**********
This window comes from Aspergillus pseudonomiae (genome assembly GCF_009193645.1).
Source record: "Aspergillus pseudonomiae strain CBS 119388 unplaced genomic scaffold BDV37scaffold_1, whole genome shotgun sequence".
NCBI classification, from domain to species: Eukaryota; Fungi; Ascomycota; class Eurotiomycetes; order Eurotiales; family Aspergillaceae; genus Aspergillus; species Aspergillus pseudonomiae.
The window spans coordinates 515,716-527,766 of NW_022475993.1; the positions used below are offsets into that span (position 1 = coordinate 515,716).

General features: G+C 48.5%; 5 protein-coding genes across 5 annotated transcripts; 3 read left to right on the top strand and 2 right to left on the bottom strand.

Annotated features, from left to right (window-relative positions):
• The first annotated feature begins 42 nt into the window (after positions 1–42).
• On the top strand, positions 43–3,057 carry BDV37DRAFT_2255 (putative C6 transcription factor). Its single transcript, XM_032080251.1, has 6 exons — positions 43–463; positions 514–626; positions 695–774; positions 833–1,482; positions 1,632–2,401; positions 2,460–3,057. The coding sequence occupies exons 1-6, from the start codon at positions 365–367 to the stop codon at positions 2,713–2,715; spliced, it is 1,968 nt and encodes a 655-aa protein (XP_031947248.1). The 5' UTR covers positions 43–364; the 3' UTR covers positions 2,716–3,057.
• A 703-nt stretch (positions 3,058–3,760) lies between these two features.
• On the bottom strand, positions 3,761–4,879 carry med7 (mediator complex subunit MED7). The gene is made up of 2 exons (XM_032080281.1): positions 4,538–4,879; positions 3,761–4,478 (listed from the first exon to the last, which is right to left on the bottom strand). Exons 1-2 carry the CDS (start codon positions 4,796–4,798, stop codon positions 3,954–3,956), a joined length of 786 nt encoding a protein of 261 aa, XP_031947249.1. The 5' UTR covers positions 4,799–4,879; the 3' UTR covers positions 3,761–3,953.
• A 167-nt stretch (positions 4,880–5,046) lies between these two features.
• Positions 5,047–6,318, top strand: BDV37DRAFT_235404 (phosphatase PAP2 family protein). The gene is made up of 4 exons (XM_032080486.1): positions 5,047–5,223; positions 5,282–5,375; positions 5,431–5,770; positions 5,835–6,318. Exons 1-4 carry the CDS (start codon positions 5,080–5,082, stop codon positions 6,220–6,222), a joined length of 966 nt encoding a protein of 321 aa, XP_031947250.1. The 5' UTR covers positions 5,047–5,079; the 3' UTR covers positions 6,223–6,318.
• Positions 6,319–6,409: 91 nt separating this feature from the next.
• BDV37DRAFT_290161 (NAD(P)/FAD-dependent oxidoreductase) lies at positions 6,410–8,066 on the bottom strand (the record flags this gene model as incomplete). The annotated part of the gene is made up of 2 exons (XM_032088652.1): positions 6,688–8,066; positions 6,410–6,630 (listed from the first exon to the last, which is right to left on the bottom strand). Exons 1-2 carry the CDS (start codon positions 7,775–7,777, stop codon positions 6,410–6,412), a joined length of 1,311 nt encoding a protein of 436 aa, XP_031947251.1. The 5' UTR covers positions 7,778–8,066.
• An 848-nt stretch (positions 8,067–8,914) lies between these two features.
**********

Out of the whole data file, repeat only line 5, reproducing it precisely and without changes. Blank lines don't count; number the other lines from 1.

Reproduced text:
General features: G+C 48.5%; 5 protein-coding genes across 5 annotated transcripts; 3 read left to right on the top strand and 2 right to left on the bottom strand.